I have put aside other topics I had wanted to write about and chose this one because last Monday I lost a dear friend in London. While my heart hurts deeply, I am celebrating the fact that I had a friend who brought love. This type of friendship is rare but when we find it, the connection endures all the tests, because it comes from that place of pure goodness and redefines what friendship is.

This friendship was special because it was honest and without expectations. I didn’t have to do anything in order to be acknowledged or appreciated—I just was. Firstly, we could laugh about our flaws, or mistakes, or lapses without guilt or shame. We saw each other from a place of wholeness and exactly where we were in our respective journeys.

At the same time, this friend offered insight into what would improve a situation I was in and could share this without judging me. With such a friend, concern for the other person’s well being often overrides their own place of discomfort, and it is a concern that extends to the entire family. It is like having another pair of eyes, besides God’s, watching over you, and you know that this connection is always there, whether you were in touch or not.

We talked about God sometimes and we both believed in that awesome Source in this universe that resolves our pain and tribulations. We also understood that God’s love for us is so deep and so profound that it makes us emotional. Sometimes we are not able to truly grasp that depth, because we often see love in physical, earthly way. This understanding of who we are in God’s eyes emboldens us to just do what is good, no matter what prevails in our experiences.

One legacy we both learned from our families, especially from our mothers, is the Akan saying that “animguase mfata okanni ba”—debasement does not befit child of the Akan. In other words, a person fit to be called God’s annointed is a person of dignity, one without disgrace, [like the child of the Akan]. With this view on integrity, our aim in this life’s journey is to live in a way that those who knew us and even those who did not know would draw the same conclusion: that we were simply good people. This simplicity is uncommon because society often places emphasis on external accolades and fame and seems to think that these are what earn us more points on our way to heaven. On the contrary. We earn points by being who we are meant to be and performing from the heart.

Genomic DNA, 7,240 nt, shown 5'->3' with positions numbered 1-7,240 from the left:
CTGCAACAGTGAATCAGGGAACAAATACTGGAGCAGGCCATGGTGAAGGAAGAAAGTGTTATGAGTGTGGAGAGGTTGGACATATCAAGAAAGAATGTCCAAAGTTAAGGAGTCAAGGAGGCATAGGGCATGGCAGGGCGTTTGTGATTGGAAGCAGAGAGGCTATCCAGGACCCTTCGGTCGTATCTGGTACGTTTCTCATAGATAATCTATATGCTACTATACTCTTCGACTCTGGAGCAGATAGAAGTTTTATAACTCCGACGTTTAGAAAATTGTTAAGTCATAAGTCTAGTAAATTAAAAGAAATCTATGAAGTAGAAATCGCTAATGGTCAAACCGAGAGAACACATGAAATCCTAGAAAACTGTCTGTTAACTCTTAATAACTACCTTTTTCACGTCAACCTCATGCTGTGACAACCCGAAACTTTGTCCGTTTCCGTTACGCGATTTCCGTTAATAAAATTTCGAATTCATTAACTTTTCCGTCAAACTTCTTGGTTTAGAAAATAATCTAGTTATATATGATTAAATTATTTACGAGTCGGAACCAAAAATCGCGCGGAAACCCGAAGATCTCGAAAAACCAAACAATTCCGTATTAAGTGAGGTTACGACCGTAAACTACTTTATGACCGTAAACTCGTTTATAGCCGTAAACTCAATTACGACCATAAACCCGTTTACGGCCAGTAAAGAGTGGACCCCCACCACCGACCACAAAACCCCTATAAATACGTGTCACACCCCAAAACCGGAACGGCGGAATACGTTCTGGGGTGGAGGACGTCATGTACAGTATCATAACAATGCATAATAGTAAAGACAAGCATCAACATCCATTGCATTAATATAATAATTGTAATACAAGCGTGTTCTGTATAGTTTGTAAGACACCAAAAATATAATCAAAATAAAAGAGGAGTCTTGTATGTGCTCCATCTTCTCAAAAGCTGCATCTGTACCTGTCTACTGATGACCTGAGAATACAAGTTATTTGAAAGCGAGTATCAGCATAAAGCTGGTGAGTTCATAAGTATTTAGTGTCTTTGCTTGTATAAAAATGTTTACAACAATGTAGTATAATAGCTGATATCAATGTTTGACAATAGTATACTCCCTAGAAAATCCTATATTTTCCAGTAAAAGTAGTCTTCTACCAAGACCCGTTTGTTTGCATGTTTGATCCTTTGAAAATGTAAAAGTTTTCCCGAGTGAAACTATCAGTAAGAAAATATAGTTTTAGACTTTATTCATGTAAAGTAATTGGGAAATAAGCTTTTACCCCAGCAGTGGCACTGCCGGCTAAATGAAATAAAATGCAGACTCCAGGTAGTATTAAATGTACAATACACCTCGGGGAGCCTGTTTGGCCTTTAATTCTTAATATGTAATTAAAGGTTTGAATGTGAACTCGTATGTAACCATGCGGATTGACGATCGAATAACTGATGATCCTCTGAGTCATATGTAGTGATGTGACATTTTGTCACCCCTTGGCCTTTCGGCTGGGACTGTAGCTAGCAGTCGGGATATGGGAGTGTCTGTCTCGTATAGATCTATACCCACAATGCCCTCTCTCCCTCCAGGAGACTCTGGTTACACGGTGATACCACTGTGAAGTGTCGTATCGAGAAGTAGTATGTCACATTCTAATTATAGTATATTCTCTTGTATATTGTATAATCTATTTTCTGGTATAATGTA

In my line of work as an empowerment coach and spiritual consultant, I have seen situations where friendships can be abusive, demanding, and often difficult. Sometimes our relationships are based on where we are on our social journeys, and so we choose friends who may be fun to be around in the beginning, have something to offer us, or just because we want to have a large number of people in our social circle. But some of these relationships put control in someone else’s hands, and if their power is not checked, these unbalanced relationships generate discontent, and to the extremes, resentment.

I believe that friends are supposed to be in our lives as a complement to our own state of peace and joy. For a friendship to flourish, in my opinion, there needs to be a mutual trust and belief that a true friend always holds your best interest at heart. If these conditions are not present, it would be advisable to re-examine the benefits of the relationship.

And so I close this conversation with gratitude and celebration to my friend, Ebenezer Coleman aka Nana Tono. Nana, this is for you!

I thank you for being you!

I thank you for your friendship and love just because…

I celebrate you because you were simply a good person, and I know that sends you on a golden beam Home.

Holy be thy resting place!